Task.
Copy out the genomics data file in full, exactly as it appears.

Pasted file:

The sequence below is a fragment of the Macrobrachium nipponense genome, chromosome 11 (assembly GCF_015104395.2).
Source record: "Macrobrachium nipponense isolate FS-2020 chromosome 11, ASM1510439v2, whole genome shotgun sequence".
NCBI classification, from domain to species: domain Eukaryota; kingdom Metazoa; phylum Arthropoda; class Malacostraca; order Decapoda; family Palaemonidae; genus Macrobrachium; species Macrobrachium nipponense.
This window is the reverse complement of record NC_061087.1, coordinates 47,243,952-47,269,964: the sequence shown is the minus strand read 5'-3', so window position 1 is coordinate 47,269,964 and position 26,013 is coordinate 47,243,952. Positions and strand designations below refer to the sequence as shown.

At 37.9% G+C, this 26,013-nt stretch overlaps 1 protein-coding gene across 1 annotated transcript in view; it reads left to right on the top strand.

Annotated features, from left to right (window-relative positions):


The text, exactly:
The sequence below is a fragment of the Macrobrachium nipponense genome, chromosome 11 (assembly GCF_015104395.2).
Source record: "Macrobrachium nipponense isolate FS-2020 chromosome 11, ASM1510439v2, whole genome shotgun sequence".
NCBI classification, from domain to species: domain Eukaryota; kingdom Metazoa; phylum Arthropoda; class Malacostraca; order Decapoda; family Palaemonidae; genus Macrobrachium; species Macrobrachium nipponense.
This window is the reverse complement of record NC_061087.1, coordinates 47,243,952-47,269,964: the sequence shown is the minus strand read 5'-3', so window position 1 is coordinate 47,269,964 and position 26,013 is coordinate 47,243,952. Positions and strand designations below refer to the sequence as shown.

At 37.9% G+C, this 26,013-nt stretch overlaps 1 protein-coding gene across 1 annotated transcript in view; it reads left to right on the top strand.

Annotated features, from left to right (window-relative positions):